As far as shoes go we decided that since the feet grow faster than the shoes wear out it is better to get cheap shoes at Nishimatsuya than to invest in designer ones.
Cloth diapers, on the other hand, are something worth investing in. In Japan when you talk about cloth diapers the only thing people know are the old, traditional cloths that you fold and pin. They've never seen or heard of the other options. So, here isa simple and quick education.
All in One (AIO) オールインワン布おむつ
These look like "regular" diapers. The outer layer is often waterproof to prevent leaking while the inside is soft, absorbent cloth. They have build in fasteners and don't require special folding so anyone can use them.
Blueberry is a popular but expensive brand but when you think about how much you'll spend in a month on diapers the price really doesn't look that bad!
These have a pocket where you can add extra layers of cloth for absorption
Covers and Liners 布おむつ カバー ライナー
If you are using the traditional fold it yourself cloth diapers a cover can help provide the protection that you'd get with an All in One diaper. Liners can be added to any cloth diaper. Some companies make special liners that will snap into their brand of diapers. Personally, I love the paper liners from kushies. They can save you a lot of trouble with messy diapers!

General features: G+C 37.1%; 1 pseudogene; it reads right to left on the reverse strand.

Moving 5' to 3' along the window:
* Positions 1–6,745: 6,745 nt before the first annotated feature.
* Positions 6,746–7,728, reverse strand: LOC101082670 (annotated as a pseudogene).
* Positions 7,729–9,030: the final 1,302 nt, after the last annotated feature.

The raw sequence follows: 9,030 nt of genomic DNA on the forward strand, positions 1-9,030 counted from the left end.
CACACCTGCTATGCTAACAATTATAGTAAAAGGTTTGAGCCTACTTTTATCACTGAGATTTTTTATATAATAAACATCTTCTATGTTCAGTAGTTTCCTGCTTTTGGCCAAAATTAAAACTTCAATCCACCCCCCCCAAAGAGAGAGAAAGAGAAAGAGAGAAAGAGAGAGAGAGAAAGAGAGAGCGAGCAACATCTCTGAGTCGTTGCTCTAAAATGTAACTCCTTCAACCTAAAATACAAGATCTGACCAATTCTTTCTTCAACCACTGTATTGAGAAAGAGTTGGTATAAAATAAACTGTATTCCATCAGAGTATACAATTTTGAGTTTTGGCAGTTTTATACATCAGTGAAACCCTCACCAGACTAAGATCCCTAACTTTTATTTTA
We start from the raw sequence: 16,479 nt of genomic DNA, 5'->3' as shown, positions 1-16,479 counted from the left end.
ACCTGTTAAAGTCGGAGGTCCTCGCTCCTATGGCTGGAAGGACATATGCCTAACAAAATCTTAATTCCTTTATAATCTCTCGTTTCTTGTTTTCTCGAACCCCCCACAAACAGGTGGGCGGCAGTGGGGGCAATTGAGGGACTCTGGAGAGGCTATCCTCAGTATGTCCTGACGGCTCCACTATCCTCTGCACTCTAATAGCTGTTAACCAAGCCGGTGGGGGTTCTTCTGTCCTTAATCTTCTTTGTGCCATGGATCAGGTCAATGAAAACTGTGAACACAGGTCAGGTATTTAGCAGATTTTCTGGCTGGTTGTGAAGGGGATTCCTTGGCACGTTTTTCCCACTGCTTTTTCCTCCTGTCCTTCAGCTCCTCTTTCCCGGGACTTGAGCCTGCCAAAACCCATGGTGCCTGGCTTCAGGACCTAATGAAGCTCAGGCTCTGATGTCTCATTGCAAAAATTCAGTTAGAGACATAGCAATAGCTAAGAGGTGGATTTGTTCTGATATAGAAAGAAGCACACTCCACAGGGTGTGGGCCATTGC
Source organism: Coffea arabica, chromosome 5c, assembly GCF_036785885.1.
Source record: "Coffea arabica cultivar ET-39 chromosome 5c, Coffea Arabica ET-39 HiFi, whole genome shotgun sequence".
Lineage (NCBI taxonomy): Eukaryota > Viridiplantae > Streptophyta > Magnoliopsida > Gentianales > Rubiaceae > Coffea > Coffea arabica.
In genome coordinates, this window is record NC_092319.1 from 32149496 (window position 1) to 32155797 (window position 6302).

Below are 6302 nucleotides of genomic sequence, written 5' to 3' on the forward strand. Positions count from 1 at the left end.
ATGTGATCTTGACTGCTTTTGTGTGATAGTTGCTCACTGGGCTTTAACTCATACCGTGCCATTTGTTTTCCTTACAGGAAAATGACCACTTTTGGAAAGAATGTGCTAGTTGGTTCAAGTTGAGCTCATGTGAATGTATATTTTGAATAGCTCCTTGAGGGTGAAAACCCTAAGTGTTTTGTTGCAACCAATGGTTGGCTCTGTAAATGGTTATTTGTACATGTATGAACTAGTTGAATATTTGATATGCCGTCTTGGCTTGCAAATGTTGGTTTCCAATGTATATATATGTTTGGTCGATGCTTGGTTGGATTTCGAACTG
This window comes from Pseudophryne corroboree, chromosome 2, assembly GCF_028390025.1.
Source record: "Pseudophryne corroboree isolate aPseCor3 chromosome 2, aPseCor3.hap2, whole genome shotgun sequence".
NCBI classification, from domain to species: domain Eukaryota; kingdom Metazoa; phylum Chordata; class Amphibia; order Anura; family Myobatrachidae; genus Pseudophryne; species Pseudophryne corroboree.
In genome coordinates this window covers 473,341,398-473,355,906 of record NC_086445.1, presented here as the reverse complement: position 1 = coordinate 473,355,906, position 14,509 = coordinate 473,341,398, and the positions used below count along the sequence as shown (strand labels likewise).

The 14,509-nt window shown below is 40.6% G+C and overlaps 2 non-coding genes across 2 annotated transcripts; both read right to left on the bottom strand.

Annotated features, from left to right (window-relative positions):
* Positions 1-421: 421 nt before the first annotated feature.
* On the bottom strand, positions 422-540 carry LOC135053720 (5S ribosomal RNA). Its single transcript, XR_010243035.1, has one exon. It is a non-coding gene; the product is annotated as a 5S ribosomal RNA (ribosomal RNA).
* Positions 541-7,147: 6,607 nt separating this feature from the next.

http://www.nuno-omutsu.jp/ has great information on using cloth diapers.
ComfyBabyStore offers a great selection of cloth diapers. They even offer a starter set including a sampling of 4 different brands of diapers. I'm thinking of ordering a set for the next baby.
The recommendation for a cloth diaper starter is generally to have 24 diapers on hand. Also, have a bucket to put the dirty diapers in. Keep in mind that some companies offer diapers in various sizes while others have a one-size-fits-all approach.
With the Little Guy I did a combination of cloth and disposable diapers. We were on a pretty tight budget so I bought 12 Kushies Diapers (クーシーズ) in Infant size. At home during the day I used the Kushies and when we went out or at night switched to disposable diapers. Since Little Guy was a big baby he fit the infant size almost from the start. He outgrew them around his first birthday. By that point we were using training pants and pull-up disposable diapers for potty training purposes so I never bought the larger size of cloth diapers.
One final advantage of cloth diapers is that they can be reused. Save them for the 2nd child, pass them on a friend or even re-sell them on an auction site. A bargain shopper can find good, used cloth diapers at very reasonable prices.